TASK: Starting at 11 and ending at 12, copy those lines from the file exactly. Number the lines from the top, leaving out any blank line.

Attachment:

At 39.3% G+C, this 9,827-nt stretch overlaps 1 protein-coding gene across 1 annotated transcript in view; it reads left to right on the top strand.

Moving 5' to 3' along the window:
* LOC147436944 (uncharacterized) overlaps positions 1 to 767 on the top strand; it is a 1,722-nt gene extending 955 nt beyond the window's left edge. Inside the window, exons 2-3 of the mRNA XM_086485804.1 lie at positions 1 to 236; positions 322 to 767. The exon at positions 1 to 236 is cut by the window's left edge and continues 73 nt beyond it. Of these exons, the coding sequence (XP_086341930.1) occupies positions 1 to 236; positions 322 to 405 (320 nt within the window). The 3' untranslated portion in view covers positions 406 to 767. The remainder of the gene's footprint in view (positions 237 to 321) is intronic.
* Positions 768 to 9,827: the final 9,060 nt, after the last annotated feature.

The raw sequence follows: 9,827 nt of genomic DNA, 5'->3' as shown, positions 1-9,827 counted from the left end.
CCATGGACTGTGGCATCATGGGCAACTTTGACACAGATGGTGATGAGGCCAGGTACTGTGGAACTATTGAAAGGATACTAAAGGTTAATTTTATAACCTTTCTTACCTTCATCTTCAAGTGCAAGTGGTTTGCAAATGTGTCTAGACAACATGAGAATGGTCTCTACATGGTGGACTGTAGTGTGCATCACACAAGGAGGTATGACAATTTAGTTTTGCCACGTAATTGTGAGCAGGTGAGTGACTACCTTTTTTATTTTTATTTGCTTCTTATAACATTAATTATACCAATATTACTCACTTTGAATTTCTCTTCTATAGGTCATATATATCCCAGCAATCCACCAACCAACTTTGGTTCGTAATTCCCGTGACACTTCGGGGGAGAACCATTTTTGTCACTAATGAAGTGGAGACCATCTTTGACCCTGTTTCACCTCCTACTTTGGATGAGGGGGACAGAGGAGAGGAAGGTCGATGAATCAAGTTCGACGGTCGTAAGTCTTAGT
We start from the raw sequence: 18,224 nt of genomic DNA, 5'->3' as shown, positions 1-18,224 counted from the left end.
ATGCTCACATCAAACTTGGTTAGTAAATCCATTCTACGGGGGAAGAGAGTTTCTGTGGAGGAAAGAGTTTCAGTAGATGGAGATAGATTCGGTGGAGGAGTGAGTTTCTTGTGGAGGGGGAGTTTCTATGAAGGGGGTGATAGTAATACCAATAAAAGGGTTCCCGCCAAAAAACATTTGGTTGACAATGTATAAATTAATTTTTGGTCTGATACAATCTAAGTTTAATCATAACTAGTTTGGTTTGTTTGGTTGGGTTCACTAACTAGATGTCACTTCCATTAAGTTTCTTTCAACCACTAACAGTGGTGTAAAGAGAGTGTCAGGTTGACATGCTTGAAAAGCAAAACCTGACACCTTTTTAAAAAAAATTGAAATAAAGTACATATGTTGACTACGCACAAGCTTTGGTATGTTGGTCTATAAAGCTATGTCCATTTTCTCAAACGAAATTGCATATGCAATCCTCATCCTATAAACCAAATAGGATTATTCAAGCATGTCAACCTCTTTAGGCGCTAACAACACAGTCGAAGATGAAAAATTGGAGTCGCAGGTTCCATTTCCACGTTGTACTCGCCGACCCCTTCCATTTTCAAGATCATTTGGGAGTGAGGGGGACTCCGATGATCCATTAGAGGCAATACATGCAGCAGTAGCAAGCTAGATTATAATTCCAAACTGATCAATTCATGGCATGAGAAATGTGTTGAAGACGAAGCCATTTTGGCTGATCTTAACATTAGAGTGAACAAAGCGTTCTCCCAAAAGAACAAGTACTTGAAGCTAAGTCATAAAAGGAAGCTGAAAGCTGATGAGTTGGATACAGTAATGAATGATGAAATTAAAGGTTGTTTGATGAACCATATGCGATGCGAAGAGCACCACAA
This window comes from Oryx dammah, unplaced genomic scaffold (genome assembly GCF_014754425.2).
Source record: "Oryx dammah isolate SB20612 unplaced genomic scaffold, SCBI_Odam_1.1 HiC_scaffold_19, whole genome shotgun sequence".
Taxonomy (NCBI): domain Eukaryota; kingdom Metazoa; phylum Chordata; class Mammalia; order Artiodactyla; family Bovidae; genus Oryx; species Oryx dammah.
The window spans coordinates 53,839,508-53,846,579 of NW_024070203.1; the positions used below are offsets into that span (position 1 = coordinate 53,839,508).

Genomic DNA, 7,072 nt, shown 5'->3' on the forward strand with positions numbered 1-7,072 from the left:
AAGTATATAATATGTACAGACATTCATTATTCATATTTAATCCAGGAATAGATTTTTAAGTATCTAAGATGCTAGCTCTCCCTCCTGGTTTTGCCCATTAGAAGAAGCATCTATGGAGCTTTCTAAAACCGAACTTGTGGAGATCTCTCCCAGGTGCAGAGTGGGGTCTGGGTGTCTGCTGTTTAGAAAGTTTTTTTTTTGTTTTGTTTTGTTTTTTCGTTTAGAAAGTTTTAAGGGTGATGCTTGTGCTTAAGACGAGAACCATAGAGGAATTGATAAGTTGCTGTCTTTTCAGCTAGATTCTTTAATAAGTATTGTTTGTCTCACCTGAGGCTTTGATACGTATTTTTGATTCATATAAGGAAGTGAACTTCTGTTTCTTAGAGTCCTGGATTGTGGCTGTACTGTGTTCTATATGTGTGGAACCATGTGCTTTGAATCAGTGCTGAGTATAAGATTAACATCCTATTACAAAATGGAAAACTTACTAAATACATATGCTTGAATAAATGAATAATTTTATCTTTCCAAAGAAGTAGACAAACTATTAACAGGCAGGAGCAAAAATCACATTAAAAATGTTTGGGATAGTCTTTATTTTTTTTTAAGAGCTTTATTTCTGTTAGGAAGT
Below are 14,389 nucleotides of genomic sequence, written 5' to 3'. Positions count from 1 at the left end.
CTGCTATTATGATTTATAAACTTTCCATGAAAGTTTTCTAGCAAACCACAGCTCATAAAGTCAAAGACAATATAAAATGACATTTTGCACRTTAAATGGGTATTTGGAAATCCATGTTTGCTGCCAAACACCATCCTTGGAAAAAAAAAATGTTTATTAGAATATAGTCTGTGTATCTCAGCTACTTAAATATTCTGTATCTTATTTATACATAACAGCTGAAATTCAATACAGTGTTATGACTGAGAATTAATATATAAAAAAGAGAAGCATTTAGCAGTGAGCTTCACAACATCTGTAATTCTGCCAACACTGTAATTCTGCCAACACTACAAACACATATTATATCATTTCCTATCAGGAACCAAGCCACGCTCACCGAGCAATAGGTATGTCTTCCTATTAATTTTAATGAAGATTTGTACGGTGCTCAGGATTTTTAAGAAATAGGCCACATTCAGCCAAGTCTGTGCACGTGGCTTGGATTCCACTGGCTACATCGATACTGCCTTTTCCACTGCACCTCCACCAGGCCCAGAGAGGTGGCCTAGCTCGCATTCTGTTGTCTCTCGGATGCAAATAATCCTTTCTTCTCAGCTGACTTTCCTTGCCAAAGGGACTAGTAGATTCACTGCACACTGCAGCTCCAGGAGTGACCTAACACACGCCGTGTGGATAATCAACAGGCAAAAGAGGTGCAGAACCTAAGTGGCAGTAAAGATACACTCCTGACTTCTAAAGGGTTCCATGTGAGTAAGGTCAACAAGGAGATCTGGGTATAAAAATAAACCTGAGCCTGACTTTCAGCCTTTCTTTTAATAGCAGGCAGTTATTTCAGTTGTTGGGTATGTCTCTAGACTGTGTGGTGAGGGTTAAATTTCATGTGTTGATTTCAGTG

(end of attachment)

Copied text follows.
Taxonomy (NCBI): domain Eukaryota; kingdom Metazoa; phylum Chordata; class Mammalia; order Artiodactyla; family Bovidae; genus Oryx; species Oryx dammah.
The window spans coordinates 53,839,508-53,846,579 of NW_024070203.1; the positions used below are offsets into that span (position 1 = coordinate 53,839,508).